By 2030, Saudi Arabia aspires to be recognised as an international powerhouse of business and investment, right at the heart of the Arab and Islamic worlds. A cornerstone of its approach will see investor confidence boosted through robust valuation standards and market transparency. We spoke to Sultan Aljorais who, as Secretary General of the Saudi valuation authority, is responsible for overseeing the emergence of a valuation profession in the country.
1. Can you tell us a little about Taqeem, its role and history?
The Saudi Authority for Accredited Valuers (Taqeem) is a non-profit valuation professional organisation established in 2013 by a royal decree, thus making Taqeem’s designation mandatory for any valuers in the Kingdom. Taqeem works as an independent governmental body working under the Ministry of Commerce and Investment.
TAQEEM aims to regulate and develop the valuation profession, accredit qualified valuers and apply the International Valuation Standards to increase the community trust and awareness in the valuation profession in Saudi Arabia.
2. Who are Taqeem’s primary stakeholders? Who do you work with?
Our primary stakeholders are valuers in all valuation sectors (Real estate, Business valuation, M&E valuation and personnel property). We also work with government and private entities, such as Ministries, Banks, Capital Market Authority, and the Monetary Authority.
3. What is your role at Taqeem and how has your career brought you to this position?
I am a Secretary General of Taqeem. I have 22 years of experience in various organizations and mainly start-ups. I have been with Taqeem since the day it was established and worked with my team to set the foundation for standards, regulations and education programs.
4. How well developed is the valuation profession in Saudi and what factors have been driving its evolution in recent years?
Taqeem managed to regulate the valuation profession in Saudi Arabia with the help of its governmental authority. The Law of Accredited Valuers enforced valuers to undertake professional training in valuation which increased the quality of valuation services in KSA. This contributed to enhancing the overall transparency of the Saudi market and was aided by the introduction of the International Valuation Standards and the 2030 Vision.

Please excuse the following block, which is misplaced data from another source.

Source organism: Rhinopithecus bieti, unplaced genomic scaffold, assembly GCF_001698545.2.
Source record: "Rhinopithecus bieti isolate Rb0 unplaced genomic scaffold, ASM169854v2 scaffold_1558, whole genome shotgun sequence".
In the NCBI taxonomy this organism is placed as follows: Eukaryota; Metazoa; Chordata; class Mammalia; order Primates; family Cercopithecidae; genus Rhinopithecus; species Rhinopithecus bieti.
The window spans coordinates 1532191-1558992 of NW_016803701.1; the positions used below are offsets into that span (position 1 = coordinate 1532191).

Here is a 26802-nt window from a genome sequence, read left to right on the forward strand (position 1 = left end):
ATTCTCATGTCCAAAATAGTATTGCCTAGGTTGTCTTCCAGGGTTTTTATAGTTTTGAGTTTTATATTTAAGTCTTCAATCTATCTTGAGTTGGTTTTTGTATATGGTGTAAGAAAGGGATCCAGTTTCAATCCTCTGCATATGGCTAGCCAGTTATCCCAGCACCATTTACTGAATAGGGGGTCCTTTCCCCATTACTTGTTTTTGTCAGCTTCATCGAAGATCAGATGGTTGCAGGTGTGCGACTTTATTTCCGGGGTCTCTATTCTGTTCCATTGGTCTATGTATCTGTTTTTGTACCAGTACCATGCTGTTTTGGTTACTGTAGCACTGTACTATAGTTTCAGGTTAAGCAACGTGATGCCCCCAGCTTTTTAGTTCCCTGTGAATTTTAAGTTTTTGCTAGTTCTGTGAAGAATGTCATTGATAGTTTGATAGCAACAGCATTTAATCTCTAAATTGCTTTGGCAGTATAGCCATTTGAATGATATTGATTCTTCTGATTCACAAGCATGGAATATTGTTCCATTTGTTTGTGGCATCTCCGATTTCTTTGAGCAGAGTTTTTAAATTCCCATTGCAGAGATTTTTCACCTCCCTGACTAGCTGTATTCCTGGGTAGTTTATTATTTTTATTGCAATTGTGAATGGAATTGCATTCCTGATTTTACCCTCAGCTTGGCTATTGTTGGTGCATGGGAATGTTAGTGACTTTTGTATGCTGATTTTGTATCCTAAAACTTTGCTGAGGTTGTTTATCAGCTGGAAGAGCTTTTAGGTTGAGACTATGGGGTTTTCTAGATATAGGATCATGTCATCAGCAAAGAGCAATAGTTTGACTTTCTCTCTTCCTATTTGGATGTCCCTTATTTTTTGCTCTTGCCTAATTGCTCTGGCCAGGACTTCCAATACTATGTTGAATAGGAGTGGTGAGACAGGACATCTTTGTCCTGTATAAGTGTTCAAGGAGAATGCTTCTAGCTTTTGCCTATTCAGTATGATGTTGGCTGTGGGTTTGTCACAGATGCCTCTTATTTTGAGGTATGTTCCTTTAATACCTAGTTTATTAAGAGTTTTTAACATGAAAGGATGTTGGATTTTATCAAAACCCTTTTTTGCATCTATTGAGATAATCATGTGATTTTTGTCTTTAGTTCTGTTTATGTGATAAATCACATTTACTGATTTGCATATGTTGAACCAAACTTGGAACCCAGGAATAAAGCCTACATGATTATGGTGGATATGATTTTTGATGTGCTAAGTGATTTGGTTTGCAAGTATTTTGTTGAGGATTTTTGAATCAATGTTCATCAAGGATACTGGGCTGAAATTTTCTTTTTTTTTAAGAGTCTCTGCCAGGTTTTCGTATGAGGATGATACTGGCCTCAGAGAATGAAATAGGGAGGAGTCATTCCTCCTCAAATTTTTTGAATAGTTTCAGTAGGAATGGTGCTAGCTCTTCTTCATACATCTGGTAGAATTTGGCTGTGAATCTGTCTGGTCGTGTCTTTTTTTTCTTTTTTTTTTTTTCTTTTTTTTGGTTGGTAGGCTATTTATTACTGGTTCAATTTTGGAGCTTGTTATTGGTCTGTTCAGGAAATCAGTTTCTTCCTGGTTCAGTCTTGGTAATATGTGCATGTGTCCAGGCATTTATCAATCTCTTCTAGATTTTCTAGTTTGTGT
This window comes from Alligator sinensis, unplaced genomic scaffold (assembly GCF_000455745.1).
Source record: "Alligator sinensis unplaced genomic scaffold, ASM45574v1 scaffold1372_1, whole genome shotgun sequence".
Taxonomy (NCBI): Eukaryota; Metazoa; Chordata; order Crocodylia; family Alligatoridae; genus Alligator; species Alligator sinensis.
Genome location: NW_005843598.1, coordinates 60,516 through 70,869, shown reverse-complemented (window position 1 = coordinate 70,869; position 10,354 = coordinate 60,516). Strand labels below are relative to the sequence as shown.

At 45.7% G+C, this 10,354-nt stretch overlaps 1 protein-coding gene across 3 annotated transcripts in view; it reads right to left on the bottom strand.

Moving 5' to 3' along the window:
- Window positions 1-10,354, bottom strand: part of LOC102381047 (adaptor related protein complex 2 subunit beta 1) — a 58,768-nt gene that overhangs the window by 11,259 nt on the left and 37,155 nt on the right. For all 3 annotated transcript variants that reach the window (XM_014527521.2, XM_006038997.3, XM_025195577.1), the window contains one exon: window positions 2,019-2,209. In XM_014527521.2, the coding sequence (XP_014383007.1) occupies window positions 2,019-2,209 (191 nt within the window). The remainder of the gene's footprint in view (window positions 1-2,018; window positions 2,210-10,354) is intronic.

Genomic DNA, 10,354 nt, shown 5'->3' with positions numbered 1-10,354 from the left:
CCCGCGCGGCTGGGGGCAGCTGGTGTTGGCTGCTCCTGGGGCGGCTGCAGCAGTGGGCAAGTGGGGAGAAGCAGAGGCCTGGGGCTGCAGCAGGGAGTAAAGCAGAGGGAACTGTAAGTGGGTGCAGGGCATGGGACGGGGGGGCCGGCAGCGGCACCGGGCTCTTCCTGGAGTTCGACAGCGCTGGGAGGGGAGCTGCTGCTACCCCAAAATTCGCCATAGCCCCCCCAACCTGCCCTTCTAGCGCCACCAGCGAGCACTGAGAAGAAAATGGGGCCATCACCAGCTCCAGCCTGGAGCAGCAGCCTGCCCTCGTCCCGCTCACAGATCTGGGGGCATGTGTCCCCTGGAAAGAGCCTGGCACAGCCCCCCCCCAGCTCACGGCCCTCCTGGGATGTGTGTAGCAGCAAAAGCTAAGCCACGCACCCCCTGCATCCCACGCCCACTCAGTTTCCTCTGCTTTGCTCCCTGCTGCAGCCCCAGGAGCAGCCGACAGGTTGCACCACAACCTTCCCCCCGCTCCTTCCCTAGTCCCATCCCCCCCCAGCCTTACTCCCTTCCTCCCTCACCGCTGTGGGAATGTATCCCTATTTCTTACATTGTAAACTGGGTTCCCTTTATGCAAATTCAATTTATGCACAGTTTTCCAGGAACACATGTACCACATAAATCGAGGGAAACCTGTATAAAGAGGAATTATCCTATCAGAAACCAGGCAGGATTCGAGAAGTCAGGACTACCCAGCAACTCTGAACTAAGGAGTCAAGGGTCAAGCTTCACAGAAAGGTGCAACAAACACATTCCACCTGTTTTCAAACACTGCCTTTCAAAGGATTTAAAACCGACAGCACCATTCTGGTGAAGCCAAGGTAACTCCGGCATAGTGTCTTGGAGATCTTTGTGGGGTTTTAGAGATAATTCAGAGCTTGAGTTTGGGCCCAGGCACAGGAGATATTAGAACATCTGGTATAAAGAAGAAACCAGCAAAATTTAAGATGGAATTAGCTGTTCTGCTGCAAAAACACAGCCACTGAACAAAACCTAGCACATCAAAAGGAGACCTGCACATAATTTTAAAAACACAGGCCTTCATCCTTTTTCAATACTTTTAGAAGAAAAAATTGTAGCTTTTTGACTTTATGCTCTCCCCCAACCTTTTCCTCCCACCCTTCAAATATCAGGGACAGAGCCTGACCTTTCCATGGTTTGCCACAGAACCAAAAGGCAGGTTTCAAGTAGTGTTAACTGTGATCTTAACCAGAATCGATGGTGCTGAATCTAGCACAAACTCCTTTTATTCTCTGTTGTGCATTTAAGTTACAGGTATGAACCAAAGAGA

5. Is Taqeem interested in areas of valuation beyond real estate? If so, which areas and why is this important?
Yes, Taqeem currently has 4 sectors of valuation; real estate, business, automobile damage assessment and machinery and equipment which will be introduced later this year. Our next area of interest is the precious metals and gemstones sector which constitutes a large portion of investments in Saudi Arabia and the region. Thus, we would like to enhance transparency in that sector by providing a solid groundwork that investors can trust.
6. The Saudi state is working towards a 2030 strategic vision. What is the aim of this plan and how do Taqeem’s efforts to professionalise the valuation industry relate to it?
2030 Vision aims for Saudi Arabia to be the heart of the Arab and Islamic worlds, the investment powerhouse, and the hub connecting three continents.
Gaining trust in the valuation profession will attract investors from all around the world contributing in one of the major pillars of the 2030 vision.
7. What will the valuation industry in Saudi look like in 2030? What will be different, do you think?
The Saudi valuation market in 2030 will have a mature profession, internationally trusted valuations, improved transparency, clear outlook and better decision making supported by the International Valuation Standards.
8. IVS is seen as a strong foundation for the Saudi valuation profession but how did you arrive at this conclusion, did Saudi look at other systems also?
After establishing Taqeem, we looked for a unifying framework for the valuation profession. IVSC provided that with their creditable standards and extensive spread worldwide.
9. Who stands to benefit most through the emergence of strong and internationally recognised valuation standards in Saudi?
The Saudi market in general, and by extension valuers, local and international investors, and entrepreneurs. The increased trust and transparency in valuation will nurture the culture of investment and create a stronger economy.
Interview by Richard Stokes
Director of Communications, International Valuation Standards Council (IVSC)
Source – ivsc.org